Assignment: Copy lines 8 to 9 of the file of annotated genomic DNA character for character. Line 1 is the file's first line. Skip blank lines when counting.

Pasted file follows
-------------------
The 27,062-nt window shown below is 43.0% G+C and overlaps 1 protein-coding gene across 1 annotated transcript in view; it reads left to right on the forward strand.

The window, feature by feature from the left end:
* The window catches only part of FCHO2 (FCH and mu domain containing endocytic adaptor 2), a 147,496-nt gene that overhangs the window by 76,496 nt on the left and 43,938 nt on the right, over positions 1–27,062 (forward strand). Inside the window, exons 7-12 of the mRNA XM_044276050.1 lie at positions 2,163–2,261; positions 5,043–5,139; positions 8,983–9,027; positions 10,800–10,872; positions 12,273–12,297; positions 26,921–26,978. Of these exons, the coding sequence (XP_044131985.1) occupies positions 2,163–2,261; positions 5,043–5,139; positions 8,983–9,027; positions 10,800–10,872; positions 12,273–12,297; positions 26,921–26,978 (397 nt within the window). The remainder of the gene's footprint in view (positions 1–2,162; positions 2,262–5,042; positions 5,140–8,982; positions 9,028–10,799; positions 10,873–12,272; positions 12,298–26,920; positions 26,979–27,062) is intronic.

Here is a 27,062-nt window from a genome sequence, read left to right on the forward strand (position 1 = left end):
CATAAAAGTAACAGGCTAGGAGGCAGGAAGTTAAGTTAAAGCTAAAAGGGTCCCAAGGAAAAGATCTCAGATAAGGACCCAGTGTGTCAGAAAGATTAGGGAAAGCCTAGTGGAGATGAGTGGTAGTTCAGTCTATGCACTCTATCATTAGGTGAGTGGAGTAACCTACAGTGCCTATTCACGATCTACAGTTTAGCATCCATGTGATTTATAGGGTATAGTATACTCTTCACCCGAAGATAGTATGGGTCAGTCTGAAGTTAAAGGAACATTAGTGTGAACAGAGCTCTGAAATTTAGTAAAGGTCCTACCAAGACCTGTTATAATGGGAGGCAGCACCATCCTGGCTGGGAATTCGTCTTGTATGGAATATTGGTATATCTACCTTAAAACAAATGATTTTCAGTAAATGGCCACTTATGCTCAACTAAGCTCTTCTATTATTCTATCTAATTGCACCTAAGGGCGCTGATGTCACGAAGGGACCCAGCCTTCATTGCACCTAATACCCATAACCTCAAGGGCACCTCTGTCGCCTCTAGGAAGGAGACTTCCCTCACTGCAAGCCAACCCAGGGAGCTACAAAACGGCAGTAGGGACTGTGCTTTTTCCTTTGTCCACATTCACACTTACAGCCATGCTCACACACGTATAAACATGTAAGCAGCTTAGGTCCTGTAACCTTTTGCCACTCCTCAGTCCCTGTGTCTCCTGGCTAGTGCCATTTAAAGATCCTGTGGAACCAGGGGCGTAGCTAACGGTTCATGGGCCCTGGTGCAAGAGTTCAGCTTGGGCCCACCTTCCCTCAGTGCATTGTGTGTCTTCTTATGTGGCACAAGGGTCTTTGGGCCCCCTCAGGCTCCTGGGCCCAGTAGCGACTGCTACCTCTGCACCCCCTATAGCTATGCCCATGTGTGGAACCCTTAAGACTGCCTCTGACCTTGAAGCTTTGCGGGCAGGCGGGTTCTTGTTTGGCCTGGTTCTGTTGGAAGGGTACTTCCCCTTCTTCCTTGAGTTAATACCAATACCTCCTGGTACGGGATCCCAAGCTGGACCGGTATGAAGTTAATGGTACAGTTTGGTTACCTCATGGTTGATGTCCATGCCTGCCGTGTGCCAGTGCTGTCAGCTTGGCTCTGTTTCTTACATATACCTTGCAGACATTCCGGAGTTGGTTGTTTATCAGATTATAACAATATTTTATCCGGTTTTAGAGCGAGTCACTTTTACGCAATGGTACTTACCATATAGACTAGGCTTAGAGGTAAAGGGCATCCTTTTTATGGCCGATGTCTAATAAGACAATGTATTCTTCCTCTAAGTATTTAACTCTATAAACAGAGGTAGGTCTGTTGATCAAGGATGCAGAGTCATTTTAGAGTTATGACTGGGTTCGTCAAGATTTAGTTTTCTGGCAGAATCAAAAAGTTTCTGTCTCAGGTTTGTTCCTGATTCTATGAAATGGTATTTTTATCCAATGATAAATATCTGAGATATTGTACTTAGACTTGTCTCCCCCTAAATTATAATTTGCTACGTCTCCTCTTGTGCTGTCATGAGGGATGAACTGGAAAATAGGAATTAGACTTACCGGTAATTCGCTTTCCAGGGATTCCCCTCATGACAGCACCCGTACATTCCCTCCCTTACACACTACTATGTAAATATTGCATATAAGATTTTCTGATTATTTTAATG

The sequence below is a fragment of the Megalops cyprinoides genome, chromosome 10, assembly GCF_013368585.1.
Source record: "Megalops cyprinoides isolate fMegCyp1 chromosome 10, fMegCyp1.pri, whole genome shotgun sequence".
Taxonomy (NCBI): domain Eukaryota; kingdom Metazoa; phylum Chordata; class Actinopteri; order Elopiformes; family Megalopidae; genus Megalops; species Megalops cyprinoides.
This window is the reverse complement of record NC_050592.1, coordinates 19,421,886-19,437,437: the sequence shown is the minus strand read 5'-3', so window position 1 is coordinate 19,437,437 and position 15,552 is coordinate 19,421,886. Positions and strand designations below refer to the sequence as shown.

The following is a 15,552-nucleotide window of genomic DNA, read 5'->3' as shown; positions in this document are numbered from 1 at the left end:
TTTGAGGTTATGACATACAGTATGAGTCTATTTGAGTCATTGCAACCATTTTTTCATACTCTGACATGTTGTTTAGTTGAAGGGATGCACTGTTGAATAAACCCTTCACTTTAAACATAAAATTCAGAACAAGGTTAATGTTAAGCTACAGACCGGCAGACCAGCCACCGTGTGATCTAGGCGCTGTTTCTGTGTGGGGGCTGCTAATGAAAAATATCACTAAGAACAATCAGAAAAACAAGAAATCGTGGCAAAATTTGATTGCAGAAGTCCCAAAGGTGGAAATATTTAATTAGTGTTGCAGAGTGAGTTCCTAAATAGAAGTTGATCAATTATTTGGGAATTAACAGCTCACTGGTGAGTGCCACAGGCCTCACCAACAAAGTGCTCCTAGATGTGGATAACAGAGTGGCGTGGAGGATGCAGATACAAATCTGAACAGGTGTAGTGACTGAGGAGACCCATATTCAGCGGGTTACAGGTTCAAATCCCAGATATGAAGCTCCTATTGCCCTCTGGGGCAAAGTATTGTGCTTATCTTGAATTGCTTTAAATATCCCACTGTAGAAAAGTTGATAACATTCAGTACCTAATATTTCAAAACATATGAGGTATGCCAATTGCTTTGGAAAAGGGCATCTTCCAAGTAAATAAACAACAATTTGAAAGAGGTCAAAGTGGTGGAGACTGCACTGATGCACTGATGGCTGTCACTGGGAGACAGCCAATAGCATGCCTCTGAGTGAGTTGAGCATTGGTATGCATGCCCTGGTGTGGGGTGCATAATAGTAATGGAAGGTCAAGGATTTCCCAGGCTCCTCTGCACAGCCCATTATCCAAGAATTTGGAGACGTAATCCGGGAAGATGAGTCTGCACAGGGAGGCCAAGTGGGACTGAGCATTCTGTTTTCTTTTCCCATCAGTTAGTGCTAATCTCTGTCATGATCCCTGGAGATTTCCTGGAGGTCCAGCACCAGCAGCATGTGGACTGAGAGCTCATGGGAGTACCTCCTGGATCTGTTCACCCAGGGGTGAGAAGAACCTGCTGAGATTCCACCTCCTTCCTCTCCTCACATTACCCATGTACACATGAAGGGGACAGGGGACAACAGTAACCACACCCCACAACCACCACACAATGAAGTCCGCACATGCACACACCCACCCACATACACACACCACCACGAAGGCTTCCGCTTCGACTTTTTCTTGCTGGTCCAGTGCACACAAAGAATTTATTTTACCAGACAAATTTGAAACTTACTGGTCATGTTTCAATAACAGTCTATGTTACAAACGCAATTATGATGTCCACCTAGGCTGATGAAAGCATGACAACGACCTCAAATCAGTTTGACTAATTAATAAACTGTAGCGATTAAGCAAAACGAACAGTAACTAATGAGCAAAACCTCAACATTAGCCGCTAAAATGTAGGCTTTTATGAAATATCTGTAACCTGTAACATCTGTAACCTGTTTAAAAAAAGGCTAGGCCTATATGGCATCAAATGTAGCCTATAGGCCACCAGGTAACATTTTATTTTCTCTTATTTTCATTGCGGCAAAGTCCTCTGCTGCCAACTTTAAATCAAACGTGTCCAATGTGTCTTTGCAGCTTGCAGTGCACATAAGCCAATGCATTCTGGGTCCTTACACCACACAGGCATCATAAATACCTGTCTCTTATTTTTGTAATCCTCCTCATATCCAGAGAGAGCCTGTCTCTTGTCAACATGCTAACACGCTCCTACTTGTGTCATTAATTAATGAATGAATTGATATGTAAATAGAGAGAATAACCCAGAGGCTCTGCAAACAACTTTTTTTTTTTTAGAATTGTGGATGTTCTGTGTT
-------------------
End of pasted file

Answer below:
Taxonomy (NCBI): domain Eukaryota; kingdom Metazoa; phylum Chordata; class Actinopteri; order Elopiformes; family Megalopidae; genus Megalops; species Megalops cyprinoides.
This window is the reverse complement of record NC_050592.1, coordinates 19,421,886-19,437,437: the sequence shown is the minus strand read 5'-3', so window position 1 is coordinate 19,437,437 and position 15,552 is coordinate 19,421,886. Positions and strand designations below refer to the sequence as shown.